Decide a business name! There are dozens of considerations entrepreneurs have to keep in mind when launching a new company, from the logo to the product to the packaging. The business name, however, may be the most important of all.
There are over 30 million small businesses in the U.S., according to the U.S Small Business Administration. That means you have to go above and beyond to stand out. The right name can help you do just that.
If you’re stuck on what to call your business or just want to make sure your chosen name ticks all the right boxes, I’m here to help.
In this article, I’ll cover my top tips for picking a winning business name, show some examples of what a great business name looks like, and even let you in on a sneaky way to get a load of business name ideas fast.
10 Tips to Decide a Business Name
Your business name can be almost anything you want it to be. As long as it’s legal and isn’t already in use, you’re good to go. However, there are several best practices most legal and marketing experts agree on.
I recommend the following tips to make sure your business gets off to the best start possible.
1. Ensure the Business Name Is Not Copyrighted or Trademarked
The first step in picking a business name is to make sure it doesn’t infringe any copyrights or trademarks. You can search copyright records and trademark records online.
I’d recommend going one step further and make sure it’s possible to trademark your brand name. You never know what the future will bring, after all. Even if you plan to keep your business small, I strongly recommend making sure it’s possible to copyright and trademark your brand.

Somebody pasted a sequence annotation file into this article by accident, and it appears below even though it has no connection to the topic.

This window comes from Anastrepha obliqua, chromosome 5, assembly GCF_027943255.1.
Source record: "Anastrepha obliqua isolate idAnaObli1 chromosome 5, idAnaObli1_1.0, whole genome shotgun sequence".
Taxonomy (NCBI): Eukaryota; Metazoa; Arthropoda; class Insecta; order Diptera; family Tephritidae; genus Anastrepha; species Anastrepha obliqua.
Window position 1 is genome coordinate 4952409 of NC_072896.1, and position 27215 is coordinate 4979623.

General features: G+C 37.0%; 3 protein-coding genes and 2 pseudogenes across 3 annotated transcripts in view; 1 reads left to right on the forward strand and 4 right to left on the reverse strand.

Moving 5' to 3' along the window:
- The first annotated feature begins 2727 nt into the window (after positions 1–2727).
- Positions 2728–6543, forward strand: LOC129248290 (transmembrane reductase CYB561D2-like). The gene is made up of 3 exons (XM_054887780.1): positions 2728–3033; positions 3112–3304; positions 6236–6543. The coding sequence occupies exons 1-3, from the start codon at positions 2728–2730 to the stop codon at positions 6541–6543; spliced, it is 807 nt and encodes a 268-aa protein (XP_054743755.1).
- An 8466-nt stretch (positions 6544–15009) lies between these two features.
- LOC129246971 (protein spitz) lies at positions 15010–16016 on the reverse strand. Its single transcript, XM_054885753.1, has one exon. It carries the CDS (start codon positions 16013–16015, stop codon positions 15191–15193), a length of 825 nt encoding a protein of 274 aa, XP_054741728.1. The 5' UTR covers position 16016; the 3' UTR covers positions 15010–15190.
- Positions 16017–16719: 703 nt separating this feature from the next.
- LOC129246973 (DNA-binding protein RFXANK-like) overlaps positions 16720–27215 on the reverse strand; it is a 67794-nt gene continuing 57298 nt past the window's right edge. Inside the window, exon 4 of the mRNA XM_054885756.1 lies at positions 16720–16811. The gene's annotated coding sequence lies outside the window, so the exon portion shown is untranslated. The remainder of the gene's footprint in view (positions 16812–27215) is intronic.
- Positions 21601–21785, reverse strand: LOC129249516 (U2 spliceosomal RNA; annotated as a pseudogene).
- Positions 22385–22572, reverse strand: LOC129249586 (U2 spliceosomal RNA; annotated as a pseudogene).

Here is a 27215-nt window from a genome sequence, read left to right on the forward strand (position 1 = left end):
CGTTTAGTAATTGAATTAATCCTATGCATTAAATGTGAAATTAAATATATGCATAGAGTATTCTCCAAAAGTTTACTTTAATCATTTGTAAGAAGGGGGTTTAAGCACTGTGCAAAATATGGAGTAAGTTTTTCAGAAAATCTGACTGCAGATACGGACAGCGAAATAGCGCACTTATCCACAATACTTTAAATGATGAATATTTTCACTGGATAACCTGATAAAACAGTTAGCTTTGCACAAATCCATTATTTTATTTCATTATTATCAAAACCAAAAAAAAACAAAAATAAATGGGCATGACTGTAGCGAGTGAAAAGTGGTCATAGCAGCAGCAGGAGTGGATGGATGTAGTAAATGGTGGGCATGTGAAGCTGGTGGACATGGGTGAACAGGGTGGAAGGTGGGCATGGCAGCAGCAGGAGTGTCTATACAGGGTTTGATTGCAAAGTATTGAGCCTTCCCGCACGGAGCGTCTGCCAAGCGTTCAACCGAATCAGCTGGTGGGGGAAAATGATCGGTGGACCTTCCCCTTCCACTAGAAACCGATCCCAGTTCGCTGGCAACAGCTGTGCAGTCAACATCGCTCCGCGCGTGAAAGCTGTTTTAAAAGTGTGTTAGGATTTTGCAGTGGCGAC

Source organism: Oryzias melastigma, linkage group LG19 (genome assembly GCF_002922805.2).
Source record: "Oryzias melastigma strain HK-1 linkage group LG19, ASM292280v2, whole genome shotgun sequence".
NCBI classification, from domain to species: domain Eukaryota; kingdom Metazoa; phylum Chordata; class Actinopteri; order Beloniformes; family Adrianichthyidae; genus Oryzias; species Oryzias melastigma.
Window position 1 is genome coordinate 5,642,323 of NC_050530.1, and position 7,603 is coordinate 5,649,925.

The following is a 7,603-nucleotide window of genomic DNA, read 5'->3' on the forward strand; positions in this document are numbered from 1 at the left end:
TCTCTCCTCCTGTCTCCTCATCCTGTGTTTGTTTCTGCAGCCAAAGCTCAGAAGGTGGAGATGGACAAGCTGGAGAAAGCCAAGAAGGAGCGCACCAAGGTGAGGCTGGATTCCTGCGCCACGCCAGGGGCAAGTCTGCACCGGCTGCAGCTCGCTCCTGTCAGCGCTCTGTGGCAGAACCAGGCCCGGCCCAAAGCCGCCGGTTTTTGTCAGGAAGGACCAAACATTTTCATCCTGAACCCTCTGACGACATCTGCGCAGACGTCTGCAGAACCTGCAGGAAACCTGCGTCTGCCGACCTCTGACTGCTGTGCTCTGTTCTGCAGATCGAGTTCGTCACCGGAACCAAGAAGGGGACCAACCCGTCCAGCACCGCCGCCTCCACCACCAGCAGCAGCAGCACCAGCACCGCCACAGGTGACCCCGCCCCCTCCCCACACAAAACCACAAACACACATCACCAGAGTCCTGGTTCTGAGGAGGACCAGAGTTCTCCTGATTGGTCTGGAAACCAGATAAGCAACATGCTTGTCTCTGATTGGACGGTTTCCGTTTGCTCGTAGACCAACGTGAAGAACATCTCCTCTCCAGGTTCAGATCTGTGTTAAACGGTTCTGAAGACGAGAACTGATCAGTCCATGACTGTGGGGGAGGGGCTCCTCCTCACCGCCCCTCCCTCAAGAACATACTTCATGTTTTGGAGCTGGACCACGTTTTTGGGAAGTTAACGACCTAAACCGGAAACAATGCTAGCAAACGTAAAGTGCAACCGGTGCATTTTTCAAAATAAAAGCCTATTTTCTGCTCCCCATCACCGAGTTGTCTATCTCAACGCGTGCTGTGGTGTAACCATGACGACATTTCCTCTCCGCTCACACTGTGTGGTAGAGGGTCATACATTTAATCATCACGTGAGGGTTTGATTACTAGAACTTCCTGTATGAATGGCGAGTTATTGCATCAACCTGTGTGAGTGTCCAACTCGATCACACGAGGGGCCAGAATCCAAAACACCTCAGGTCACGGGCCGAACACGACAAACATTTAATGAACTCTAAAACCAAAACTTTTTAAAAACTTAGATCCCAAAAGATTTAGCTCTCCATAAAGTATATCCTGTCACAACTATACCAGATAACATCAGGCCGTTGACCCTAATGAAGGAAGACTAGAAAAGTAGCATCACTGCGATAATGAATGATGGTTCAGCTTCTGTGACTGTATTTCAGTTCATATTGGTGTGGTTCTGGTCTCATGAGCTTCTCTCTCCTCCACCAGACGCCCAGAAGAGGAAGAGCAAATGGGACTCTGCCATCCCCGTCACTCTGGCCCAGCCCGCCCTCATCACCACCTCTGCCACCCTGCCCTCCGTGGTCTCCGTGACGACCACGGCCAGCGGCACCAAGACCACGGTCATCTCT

Not doing so could land you in hot water years down the line. Just look at Apple. When Steve Jobs started the company, he chose Apple’s name because he was a fan of the Beatles (their recording label was called Apple Records).
There wasn’t any conflict initially because the two companies operated in completely separated industries. That was until Apple launched the iPod and the iTunes store, however. When they started operating in the same industry, Jobs quickly found himself saddled with a lawsuit.
2. Decide a Business Name – Ensure the Business Name Isn’t Already Taken
This is a no-brainer, but it’s important to mention. Ideally, your business name will be unique and not used by any other business in existence. At the very least, it shouldn’t be used in any way by other companies operating in your industry.
A quick Google search can help you out here. If any results or domains come up that suggest another company is already using your name, either as a business name or as the name of one of their products, then it’s time to go back to the drawing board.
3. Ensure the Business Name Is Descriptive
You want customers to have an idea of what your business does just by hearing your name. You don’t have to know anything about TripAdvisor to know it is in the travel industry or that Burger King sells burgers.
Don’t be so descriptive that your name is downright boring, however. Seattle Plumber Inc. isn’t exactly inspiring and doesn’t separate your brand from any other plumbers in the city. First Call Plumbing is much catchier and easier to remember.
4. Decide a Business Name – Make Sure the Matching Domain Name Is Available
Coming up with a brilliant business name is just the start. Before you can commit to it completely, make sure a matching domain name is available.
If it is, buy it.
If not, consider coming up with another business name. Decide a business name, having a domain name that is the exact match of your brand can be a real boost. Particularly when it comes to SEO.